Since my original posting another very interesting reply has come in
which I am posting below But there is one question which I don't think
has been mentioned and to which someone might have an answer.
The stone carvers use hammers the head being in the form of a truncated
cone (i.e. a wide cylinder with gently sloping sides).

So the surface coming into contact with the chisel is curved. One might
suppose that this would be more difficult to use than a hammer with a
flat surface

"Edmund Cramp"

Thank you so much for posting the summary of replies to the Stone
question. I don't think I've enjoyed a posting as much in ages! One
does strike me however - did nobody think to go out to the tool shed,
up two or three different hammers and go and bang on some stone?

Perhaps researchers don't have access to a good selection of hammers
days but when I was a young child my father always had a plenty hammers
was very particular that I used the right tool for the job. And when it
came to large chucks of stone is was always a large heavy hammer with a
short handle. It was easier to control and striking the stone with this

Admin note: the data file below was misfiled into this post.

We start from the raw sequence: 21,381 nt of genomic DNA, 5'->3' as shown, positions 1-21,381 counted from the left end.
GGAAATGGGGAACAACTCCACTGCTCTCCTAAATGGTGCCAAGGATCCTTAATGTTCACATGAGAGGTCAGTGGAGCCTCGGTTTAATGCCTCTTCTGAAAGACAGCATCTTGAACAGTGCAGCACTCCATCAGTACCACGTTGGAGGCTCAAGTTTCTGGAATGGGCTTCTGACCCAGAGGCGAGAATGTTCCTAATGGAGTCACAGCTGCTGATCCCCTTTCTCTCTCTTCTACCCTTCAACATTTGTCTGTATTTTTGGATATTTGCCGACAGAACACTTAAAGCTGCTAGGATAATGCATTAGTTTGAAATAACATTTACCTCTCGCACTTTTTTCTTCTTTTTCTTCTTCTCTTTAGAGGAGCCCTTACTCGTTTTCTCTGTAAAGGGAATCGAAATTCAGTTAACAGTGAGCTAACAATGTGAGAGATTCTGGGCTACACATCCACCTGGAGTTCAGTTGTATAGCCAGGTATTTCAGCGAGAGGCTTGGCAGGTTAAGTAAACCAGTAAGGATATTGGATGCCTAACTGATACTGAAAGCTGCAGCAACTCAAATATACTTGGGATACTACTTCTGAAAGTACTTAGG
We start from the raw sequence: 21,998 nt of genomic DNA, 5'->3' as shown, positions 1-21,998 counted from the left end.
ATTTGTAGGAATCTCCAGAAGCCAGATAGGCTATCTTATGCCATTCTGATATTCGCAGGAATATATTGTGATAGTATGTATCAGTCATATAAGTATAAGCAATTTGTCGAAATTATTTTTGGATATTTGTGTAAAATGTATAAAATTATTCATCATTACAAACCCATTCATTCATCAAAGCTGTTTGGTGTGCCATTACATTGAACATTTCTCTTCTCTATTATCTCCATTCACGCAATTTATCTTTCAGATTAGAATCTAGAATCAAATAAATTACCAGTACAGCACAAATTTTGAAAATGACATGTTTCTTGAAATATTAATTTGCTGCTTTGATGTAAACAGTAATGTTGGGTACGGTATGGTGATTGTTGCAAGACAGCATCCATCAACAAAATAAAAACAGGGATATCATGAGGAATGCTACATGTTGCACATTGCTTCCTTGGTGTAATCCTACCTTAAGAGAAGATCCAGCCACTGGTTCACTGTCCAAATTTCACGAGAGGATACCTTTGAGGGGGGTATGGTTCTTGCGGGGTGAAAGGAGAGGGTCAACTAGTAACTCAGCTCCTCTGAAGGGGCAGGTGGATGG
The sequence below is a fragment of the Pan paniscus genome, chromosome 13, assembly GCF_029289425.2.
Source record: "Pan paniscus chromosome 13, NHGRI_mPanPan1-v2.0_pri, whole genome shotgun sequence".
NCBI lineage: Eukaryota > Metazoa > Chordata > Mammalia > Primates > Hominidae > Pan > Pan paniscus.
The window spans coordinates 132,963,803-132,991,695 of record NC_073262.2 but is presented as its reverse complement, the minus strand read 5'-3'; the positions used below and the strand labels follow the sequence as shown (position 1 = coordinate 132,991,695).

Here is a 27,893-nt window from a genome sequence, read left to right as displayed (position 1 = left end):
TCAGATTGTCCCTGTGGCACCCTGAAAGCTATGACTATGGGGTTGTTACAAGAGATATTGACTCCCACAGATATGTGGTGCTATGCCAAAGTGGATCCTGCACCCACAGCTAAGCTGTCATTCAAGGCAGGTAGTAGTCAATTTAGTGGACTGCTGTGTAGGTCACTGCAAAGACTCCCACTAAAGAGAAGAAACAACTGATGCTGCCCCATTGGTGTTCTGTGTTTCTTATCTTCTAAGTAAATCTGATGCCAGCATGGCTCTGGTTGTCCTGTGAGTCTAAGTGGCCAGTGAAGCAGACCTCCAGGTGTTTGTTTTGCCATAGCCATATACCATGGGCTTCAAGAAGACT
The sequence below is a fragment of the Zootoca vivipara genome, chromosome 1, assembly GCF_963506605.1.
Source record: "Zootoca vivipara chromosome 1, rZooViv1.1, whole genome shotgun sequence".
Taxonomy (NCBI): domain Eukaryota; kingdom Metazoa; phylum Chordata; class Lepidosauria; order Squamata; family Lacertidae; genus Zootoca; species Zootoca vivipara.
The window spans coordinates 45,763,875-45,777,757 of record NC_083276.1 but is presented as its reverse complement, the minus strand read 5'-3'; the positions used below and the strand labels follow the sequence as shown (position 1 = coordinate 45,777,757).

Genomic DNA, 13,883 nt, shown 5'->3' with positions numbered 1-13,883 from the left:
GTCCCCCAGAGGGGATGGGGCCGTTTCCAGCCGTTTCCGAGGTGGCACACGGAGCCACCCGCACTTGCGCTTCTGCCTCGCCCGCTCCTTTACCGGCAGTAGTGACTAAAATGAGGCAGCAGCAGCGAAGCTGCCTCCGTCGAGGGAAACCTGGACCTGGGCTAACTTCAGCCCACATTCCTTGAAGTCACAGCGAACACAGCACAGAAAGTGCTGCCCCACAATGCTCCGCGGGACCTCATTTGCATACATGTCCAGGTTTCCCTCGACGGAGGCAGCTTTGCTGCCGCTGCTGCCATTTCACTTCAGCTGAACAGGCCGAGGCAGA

hammer did not result in pieces flying everywhere - I was never given
marked) safety goggles and I never felt that I needed them. Even as a
or seven year-old I preferred the heavier hammer to the lighter pin
for chipping and shaping stone.

Anyway, keep up the good work - I look forward to seeing the results of
"humidity" posting (given that I'm now an ex-pat. living in Louisiana).

Edmund Cramp,
Motion Lab Systems, Inc.
4326 Pine Park Drive,
Baton Rouge, LA 70809 USA
+1 504 928-4248 (voice, 2 lines)
+1 504 928-0261 (fax)
My email address is
For information about Motion Lab Systems please visit our web site at
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